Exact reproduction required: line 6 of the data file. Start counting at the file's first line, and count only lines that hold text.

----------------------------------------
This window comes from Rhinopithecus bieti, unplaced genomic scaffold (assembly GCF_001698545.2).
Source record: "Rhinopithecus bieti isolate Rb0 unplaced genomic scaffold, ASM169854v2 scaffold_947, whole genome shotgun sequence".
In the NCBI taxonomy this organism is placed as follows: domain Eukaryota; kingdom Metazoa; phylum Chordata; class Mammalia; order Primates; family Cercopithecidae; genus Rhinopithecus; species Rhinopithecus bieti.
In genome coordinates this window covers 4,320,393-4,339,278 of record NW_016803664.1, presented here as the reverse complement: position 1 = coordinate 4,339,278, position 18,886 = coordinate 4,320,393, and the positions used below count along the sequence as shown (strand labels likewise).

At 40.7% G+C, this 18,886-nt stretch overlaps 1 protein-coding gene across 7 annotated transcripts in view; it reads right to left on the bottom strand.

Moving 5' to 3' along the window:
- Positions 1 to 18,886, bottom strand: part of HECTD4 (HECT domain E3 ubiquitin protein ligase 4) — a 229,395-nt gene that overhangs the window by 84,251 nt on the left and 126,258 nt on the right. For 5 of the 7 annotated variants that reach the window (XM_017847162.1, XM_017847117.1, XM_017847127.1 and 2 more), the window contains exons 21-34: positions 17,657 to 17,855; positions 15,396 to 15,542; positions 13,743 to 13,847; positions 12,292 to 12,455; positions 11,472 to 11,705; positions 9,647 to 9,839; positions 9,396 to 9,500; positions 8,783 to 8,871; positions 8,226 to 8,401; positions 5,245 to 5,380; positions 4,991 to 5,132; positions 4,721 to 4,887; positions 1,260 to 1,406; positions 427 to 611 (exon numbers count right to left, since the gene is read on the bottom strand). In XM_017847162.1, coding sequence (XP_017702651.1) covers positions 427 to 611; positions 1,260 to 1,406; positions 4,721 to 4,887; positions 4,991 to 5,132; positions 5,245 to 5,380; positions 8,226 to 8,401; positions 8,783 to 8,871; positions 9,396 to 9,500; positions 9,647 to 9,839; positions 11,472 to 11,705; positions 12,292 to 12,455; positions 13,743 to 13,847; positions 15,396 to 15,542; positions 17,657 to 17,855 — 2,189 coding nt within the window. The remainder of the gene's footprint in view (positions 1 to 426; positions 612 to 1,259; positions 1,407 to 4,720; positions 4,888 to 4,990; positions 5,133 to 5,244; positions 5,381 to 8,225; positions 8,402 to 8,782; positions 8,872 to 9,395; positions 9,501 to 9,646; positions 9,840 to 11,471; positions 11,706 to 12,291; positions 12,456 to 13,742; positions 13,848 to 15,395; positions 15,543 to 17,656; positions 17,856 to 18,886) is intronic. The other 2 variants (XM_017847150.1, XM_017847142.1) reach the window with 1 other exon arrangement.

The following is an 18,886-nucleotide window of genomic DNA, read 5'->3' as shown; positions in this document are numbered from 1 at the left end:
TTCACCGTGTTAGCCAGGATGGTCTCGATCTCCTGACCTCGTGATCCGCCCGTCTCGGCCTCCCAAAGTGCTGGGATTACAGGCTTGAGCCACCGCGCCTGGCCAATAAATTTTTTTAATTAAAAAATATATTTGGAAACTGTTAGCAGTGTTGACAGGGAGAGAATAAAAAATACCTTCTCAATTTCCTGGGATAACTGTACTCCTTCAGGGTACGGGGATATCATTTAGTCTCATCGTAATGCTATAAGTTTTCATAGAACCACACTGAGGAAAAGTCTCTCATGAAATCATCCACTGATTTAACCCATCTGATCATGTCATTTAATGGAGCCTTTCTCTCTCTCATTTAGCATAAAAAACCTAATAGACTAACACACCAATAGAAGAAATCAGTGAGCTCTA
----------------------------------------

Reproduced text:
Moving 5' to 3' along the window: